The article’s author, Connor Goodwin, writes, “Several weeks into quarantine, some might crave an experience that requires more active participation, something that can consume us just as we can consume it. As watching a sitcom starts feeling too passive, we might turn more and more to reading, precisely because it is so demanding of our attention.” While for me “several weeks into quarantine” was “day one of quarantine,” I think that this analysis highlights the role of books and our interaction with them. Reading is more than absorbing information (but certainly no less than). In the Scriptures one encounters the true and living God. Time in the Bible is not primarily about memorizing verses, it is about knowing God through His revelation to humankind and understanding how our union with Christ leads to communion with God (for thinking through “union” and “communion,” look to Kyle Worley). But other books are also not solely about absorbing information. Part of reading is entering into a conversation about a topic, and reading is the “listening.” As Russell Moore has said, we are shaped and formed as we find ourselves arguing with the page about certain points. And just as you might not remember what you ate for dinner four days ago, the meal still nourished and fed you. Books do the same, for the soul. I have been asked by a couple of people, “but do you actually feel like you remember most of what you read or does it actually make a difference?” The answer is a resounding yes. Not only can I say what was said a few sentences ago, but I can honestly say that I will find myself thinking back to over 75% of the books that I read as different sorts of moments and interactions pop up in life (and 100% of the good ones). Reading calls the mind to action and leaves a lasting imprint of ideas and understanding, even if we don’t agree with everything a particular author might have to say (a great example of this last point for many of us might be the great writing of C.S. Lewis). Goodwin claims that there is just as much in “the therapeutic value of books” as exists in the moral of the story or in the distraction reading provides. The “therapeutic value” could be interpreted in several ways. But one thing is clear: there is more to reading than the words or the stories.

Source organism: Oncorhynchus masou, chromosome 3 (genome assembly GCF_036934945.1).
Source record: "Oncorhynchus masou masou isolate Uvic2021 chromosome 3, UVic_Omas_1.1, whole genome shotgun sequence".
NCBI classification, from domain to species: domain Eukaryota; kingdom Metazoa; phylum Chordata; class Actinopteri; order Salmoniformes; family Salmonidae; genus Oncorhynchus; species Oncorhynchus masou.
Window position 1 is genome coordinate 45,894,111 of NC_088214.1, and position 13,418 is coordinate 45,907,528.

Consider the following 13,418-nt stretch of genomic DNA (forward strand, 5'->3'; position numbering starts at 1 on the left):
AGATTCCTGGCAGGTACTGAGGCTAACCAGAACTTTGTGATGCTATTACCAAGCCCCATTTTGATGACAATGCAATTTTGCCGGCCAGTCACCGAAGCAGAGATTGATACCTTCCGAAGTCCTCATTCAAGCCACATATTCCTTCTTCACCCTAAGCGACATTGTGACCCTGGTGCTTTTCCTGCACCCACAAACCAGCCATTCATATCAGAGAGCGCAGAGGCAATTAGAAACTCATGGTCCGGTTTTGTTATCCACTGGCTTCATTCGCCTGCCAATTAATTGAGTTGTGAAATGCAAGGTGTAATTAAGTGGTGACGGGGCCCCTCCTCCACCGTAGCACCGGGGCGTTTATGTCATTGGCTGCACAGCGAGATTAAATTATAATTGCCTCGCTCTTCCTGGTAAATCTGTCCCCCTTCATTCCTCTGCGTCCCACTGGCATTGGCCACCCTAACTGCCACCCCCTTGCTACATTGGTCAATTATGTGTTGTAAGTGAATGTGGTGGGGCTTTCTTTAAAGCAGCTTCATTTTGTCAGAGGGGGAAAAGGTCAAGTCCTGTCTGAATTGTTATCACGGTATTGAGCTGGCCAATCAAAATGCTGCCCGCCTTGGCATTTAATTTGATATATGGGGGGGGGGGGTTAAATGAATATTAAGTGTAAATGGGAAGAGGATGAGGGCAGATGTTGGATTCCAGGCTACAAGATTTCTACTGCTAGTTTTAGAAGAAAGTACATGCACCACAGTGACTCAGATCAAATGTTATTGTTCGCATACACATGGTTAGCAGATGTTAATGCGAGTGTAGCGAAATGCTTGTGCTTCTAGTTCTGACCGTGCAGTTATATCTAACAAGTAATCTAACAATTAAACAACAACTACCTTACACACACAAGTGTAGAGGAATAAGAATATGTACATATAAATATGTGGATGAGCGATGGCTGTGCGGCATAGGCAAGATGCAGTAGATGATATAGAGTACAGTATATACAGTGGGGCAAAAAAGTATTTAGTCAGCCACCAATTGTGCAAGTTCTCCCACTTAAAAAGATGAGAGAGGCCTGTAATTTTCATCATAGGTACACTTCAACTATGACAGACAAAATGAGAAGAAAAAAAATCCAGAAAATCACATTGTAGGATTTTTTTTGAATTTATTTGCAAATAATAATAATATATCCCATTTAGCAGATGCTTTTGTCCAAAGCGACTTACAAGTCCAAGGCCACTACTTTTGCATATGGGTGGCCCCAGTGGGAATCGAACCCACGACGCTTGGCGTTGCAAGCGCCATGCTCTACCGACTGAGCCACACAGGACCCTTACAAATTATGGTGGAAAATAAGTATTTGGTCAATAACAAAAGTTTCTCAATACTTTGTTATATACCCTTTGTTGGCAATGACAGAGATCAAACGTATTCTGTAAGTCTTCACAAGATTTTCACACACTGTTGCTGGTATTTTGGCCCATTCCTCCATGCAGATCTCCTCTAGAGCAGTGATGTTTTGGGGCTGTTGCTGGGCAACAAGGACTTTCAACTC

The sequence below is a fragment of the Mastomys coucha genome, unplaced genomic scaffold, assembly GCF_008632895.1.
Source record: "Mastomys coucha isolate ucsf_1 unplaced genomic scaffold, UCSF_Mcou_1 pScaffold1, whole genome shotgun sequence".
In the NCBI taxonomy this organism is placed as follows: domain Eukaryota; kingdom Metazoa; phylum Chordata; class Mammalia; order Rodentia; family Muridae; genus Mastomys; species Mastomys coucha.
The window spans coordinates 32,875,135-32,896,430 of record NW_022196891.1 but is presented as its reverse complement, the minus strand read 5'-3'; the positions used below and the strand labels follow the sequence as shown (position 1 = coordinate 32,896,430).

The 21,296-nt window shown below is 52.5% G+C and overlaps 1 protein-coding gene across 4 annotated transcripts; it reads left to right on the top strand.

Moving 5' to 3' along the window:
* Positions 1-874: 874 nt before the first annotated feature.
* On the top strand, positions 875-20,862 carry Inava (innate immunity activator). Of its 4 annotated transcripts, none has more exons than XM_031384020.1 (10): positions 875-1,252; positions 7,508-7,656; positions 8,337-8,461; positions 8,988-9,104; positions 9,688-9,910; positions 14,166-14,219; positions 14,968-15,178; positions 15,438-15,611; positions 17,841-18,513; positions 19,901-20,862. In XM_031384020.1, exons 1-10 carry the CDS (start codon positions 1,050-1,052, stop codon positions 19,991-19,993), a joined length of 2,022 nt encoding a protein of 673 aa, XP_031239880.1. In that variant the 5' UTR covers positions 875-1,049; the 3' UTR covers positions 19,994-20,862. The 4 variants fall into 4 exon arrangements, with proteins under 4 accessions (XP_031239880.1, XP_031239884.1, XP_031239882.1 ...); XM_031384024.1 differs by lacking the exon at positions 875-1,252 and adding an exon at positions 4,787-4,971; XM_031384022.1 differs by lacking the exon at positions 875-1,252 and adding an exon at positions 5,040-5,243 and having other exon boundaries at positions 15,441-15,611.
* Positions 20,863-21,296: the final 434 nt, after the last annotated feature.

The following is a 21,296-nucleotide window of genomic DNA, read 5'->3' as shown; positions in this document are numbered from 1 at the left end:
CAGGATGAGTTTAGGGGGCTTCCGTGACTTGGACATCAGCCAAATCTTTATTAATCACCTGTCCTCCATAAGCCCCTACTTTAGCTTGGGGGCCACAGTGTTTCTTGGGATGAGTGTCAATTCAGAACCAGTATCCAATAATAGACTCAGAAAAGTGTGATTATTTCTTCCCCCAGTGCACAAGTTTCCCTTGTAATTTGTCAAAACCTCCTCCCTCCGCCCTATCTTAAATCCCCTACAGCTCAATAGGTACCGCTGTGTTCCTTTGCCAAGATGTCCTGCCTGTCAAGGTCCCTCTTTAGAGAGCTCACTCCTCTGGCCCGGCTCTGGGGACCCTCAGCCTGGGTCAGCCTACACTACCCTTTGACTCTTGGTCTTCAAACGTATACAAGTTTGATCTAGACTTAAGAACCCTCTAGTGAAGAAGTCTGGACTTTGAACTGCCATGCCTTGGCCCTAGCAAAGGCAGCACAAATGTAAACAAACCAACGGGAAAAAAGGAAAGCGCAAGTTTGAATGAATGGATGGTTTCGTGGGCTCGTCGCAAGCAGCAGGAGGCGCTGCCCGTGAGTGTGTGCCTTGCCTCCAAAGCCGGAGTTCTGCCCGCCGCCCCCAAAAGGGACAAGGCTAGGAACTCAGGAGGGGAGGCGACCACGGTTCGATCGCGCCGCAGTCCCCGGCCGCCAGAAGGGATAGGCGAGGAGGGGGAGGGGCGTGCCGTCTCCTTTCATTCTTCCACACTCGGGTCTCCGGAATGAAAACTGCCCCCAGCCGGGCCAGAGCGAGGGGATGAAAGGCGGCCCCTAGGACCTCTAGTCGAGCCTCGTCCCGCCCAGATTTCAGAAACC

Goodwin closes by talking about picking up a book recently and feeling “restless, anxious, on edge.” I think this common feeling for many of us is linked to what usually captures our attention. Tony Reinke of Desiring God captures this beautifully:

Christians are “people of the book.” People of a given Word. A supernatural revelation. It is important that we treasure words. Specifically, words in a book. Along with His Son, the Scriptures serve as one of the two primary methods through which the Father reveals Himself in specific ways and words to us (“special revelation”). The biblical canon is full of God’s revelation, showing how the Lord lovingly works in a big, unfolding story of reconciliation. We all love stories because we are embedded in this one. One grand story, full of promises and redemption and hope. And often our anxiety or stress roots in our lack of control over the grand narrative. We have a tendency to believe the false stories of our culture. But even amidst a public health crisis, we can rest in the Lord of the Sabbath, the one who sustains all things (Heb. 1; Col. 1). 

Perhaps the Spirit is using a time of quarantine to provide a time for our souls to slow down and for us to lengthen our attention span. We are created to behold — specifically, to behold God. Reading a book (a good one) helps us (or trains us to) gaze at beauty for a longer period of time. Because of this, knowing we will gaze at ultimate Beauty in fullness one day, we can participate in God’s creative nature and go pick up a book.